Case Information: People of the State of Illinois v. Brown, No. 124100 (Ill. S. Ct. brief filed April 26, 2019)
At Issue: As part of the Illinois Firearm Owners Identification Card Act (FOID Card Act), Illinois requires individuals to obtain a license to possess firearms, called a Firearm Owner Identification Card (FOID). The licensing law is how Illinois conducts background checks on firearm purchasers and enforces other important gun regulations. In 2017, the defendant in this case was charged with possessing a firearm without a FOID, and in 2018 an Illinois trial court dismissed the charges on the grounds that the FOID Card Act violates the Second Amendment. That ruling, which is an extreme outlier among federal and state courts, is now on appeal before the Illinois Supreme Court.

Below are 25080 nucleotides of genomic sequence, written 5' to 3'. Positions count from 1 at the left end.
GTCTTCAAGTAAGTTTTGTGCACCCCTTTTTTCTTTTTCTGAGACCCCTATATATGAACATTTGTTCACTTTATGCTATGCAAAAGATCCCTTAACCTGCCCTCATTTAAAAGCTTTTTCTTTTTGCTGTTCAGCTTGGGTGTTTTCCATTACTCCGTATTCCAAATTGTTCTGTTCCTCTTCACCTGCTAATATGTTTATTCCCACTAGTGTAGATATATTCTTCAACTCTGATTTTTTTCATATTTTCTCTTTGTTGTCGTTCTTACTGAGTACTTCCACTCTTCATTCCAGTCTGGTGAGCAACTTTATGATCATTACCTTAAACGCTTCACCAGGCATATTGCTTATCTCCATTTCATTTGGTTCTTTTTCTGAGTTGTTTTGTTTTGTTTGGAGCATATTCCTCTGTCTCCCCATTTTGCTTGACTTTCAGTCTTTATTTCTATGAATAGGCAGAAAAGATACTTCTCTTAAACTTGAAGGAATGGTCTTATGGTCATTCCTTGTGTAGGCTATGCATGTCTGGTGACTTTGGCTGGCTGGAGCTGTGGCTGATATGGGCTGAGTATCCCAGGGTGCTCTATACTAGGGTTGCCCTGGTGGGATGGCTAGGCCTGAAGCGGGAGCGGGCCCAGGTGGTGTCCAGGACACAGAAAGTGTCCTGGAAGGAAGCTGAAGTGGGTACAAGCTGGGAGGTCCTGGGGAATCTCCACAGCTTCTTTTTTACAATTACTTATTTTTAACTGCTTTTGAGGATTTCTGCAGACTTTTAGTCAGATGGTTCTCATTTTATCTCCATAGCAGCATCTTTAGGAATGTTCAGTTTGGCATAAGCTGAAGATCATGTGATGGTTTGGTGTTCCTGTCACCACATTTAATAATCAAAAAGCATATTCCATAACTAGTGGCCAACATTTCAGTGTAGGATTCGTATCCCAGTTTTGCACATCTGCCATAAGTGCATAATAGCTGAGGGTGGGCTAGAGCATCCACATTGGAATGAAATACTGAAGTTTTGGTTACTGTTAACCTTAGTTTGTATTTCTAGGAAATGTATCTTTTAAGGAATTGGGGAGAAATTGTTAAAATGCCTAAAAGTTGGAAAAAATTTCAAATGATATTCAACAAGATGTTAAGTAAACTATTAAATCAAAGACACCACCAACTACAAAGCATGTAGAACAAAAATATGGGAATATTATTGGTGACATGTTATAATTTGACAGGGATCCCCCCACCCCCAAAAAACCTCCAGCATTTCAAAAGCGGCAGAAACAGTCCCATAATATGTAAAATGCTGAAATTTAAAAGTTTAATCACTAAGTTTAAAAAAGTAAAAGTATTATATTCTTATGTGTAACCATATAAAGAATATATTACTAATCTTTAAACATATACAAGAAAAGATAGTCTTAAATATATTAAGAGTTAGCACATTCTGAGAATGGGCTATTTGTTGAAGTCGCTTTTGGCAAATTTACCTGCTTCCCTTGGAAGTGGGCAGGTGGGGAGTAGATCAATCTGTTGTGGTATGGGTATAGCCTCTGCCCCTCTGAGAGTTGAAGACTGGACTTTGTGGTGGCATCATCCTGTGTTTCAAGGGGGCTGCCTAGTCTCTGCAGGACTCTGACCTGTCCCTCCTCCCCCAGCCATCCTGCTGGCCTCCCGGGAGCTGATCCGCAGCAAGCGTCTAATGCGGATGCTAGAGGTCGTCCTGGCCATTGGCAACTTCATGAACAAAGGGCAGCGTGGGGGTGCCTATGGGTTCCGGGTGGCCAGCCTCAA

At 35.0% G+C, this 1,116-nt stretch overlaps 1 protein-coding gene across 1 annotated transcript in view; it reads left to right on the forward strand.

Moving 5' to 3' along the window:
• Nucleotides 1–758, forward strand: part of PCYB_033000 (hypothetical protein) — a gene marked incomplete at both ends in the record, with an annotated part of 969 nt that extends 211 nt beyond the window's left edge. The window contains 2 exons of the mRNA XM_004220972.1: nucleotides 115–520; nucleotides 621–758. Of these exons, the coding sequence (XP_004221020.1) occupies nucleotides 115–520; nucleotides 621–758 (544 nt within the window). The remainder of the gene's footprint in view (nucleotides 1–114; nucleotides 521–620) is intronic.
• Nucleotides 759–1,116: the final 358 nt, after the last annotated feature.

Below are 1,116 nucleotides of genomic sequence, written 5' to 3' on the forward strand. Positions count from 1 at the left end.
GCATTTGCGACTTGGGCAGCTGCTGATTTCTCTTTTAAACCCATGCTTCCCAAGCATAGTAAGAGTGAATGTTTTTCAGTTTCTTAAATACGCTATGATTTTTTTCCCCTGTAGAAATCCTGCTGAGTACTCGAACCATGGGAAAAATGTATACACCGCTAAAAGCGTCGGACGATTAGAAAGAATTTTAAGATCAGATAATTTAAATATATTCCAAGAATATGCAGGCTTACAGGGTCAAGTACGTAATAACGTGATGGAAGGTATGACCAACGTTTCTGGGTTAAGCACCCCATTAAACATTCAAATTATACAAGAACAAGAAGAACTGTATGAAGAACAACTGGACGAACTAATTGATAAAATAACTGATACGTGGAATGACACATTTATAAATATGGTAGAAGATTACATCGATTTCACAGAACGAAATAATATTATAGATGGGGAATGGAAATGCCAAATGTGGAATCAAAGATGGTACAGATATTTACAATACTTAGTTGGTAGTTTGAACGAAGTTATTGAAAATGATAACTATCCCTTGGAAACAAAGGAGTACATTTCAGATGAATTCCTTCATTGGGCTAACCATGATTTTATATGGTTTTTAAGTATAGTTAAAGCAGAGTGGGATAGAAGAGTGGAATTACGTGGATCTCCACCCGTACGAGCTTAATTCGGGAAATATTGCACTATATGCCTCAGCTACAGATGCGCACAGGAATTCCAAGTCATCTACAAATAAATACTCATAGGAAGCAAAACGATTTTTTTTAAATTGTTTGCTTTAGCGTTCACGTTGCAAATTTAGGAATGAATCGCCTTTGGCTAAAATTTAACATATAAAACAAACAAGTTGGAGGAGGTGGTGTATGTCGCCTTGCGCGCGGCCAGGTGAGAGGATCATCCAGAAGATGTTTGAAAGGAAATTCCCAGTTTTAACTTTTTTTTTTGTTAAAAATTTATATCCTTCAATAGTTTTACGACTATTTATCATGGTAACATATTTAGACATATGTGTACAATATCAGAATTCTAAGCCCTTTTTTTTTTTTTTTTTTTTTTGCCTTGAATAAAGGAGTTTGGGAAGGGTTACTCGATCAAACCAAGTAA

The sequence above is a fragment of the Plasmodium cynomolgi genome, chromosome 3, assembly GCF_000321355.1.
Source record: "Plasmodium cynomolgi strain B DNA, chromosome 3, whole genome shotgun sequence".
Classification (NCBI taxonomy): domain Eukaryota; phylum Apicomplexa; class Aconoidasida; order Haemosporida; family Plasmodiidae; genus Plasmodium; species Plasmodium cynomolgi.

Giffords Law Center’s Brief: Our brief argues that the lower court’s decision flies in the face of repeated decisions from the Illinois Supreme Court, the Illinois appellate courts, and the U.S. Court of Appeals for the Seventh Circuit, which have all upheld the constitutionality of the FOID Card Act and its background check and other requirements. We further argue that even if the court were to review the FOID Card Act anew, it easily withstands intermediate scrutiny because it serves an important government interest in reducing violence and protecting public safety. To support this argument, we cite empirical research that found that firearm licensing laws significantly reduce gun homicides and suicides and limit criminals’ ability to gain access to firearms.